In Steel Supplements, Inc. v. Blitz NV, LLC, No. 2:22-cv-00020-GMN-BNW (D. Nev. March 2, 2022), Nevada Magistrate Judge Brenda Weksler granted the plaintiff’s motion to compel non-party Ignite US to comply with subpoenas and to designate a witness to respond to certain questions to be asked during a deposition, with those matters to be resolved in the issuing court in Florida, determining “there is minimal burden to Ignite”.
In this contract dispute regarding health\athletic nutritional supplements, the plaintiff argued that the discovery sought from Ignite was subject to a previous ruling by the issuing district in Florida on a motion for a protective order and that it required this Court to interpret that court’s temporal scope limitations, that having the Florida court rule on the motion would obviate potentially inconsistent rulings and that the only ties that Ignite has to Nevada is that its counsel and one of its executives (Dan Bilzerian) reside there. In addition, Dan Bilzerian was the sole member of Blitz, the defendant in the underlying suit, and had already appeared in the Florida court in relation to a subpoena issued to him.
Ignite argued the motion should not be transferred to the Florida court because the only reason the plaintiff wanted the motion to be decided in Florida was to avoid Ninth Circuit precedent which, according to Ignite, holds that Ignite’s parent company would not have to comply with the subpoena. Ignite also argued that the Florida court had not made any substantive rulings on this matter and stated it would not. And it argued it would be costly for Ignite to have to hire counsel in Florida given the current counsel for Defendant Blitz can only pro hac on behalf of Blitz.
In its reply, the plaintiff argued the transfer would not impose any undue burden on Ignite, citing FRCP Rule 45(f) in arguing there is no prohibition to Blitz’s counsel appearing on behalf of Ignite in Florida, she is already familiar with the local rules, and that hearings had been taking place telephonically – obviating the costs associated with travel. The plaintiff also took issue with the idea that the Florida court wouldn’t rule on the merits of the instant motion and that Ignite had not demonstrated whether which circuit – Ninth or Eleventh – law would apply.
Judge Weksler stated: “Although the party that wishes to enforce a subpoena must initially move the court for the district where compliance is required, Fed. R. Civ. P. 45(f) gives the court discretion to transfer subpoena-related motions to the issuing court… Specifically, the rule provides that ‘[w]hen the court where compliance is required did not issue the subpoena, it may transfer a motion under this rule to the issuing court if the person subject to the subpoena consents or if the court finds exceptional circumstances.’”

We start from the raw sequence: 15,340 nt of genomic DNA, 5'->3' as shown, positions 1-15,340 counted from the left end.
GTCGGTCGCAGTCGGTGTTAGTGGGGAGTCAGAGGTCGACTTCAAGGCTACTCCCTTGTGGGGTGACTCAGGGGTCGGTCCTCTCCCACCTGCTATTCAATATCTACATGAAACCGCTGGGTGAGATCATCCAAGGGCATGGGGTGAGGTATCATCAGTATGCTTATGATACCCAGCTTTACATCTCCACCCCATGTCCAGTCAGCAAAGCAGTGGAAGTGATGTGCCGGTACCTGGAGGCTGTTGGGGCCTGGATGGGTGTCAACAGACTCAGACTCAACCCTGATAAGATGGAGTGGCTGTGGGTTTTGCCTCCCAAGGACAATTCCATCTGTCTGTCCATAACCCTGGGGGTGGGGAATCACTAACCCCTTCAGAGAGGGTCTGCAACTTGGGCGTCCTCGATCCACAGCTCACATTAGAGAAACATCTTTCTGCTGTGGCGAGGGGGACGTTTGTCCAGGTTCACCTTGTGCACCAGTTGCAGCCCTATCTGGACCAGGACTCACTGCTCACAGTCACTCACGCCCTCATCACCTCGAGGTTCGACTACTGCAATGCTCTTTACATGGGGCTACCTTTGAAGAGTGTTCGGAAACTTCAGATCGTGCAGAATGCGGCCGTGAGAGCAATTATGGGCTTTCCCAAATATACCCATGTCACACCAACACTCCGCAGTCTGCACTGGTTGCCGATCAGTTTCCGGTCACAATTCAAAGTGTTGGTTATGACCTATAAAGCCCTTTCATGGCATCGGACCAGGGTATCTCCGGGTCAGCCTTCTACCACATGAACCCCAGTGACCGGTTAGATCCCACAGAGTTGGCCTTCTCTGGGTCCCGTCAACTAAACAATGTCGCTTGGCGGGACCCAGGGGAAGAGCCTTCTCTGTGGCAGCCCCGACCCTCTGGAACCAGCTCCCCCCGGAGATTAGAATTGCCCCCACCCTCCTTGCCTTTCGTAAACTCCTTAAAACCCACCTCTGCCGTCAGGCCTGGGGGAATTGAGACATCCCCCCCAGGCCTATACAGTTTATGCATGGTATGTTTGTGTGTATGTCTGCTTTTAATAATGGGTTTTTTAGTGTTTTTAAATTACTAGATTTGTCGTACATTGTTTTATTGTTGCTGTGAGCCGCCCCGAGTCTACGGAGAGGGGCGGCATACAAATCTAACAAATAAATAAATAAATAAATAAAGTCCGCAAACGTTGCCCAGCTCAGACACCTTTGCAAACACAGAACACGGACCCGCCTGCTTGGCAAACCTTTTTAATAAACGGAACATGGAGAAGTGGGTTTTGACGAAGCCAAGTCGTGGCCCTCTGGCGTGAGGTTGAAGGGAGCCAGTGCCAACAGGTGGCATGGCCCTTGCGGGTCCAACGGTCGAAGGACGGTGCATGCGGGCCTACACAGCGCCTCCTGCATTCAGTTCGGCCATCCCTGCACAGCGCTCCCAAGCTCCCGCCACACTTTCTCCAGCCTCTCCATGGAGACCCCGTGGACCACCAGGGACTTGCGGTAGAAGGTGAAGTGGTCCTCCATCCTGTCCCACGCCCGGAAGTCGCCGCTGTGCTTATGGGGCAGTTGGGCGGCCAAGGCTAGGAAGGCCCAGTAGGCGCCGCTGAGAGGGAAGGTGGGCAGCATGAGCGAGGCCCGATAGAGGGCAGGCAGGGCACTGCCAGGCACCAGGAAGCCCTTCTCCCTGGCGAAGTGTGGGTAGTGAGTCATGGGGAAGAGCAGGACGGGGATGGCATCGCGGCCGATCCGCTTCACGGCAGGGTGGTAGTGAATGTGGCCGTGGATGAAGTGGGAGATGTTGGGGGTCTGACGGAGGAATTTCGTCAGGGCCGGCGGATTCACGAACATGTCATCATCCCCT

Continuing, she stated: “Although the Rule itself does not expound on what constitutes ‘exceptional circumstances,’ the advisory notes provide guidance as to the court’s exercise of discretion:
The prime concern should be avoiding burdens on local nonparties subject to subpoenas, and it should not be assumed that the issuing court is in a superior position to resolve subpoena-related motions. In some circumstances, however, transfer may be warranted in order to avoid disrupting the issuing court’s management of the underlying litigation, as when that court has already ruled on issues presented by the motion or the same issues are likely to arise in discovery in many districts.”
As a result, Judge Weksler ruled: “The Court finds Plaintiff has demonstrated that exceptional circumstances exist for this motion to be transferred to Florida. First, there is minimal burden to Ignite. Counsel for Ignite has already responded to the substantive arguments regarding the motion to compel, she is familiar with the case as she represents Defendant Blitz in the underlying case, and she will be able to enter an appearance in Florida as counsel for Ignite…In addition, the district court in Florida is in a much better position to rule on the instant motion as it has already entered orders implicating similar relevance and proportionality arguments the court would have to undertake here. Judicial economy is also favored due to the familiarity the issuing court has with the arguments raised in the instant motion. In this same vein, the parties appear to disagree as to the meaning of a temporal limitation imposed in discovery by the issuing court. Thus, transferring this motion to the issuing court would avoid the potential for inconsistent rulings. In short, the circumstances favoring transfer outweigh the interest of the nonparty served with the subpoena in obtaining local resolution of the motion.”
The Florida court subsequently granted the motion to compel and issued several rulings related to Ignite’s failure to “participate fully and robustly in discovery related to the instant subpoena.” Here’s the link to that ruling.
So, what do you think? Do you agree that “exceptional circumstances” were present here to dictate transferring the subpoena-related motion? Please share any comments you might have or if you’d like to know more about a particular topic.
Case opinion link courtesy of eDiscovery Assistant, an Affinity partner of eDiscovery Today.
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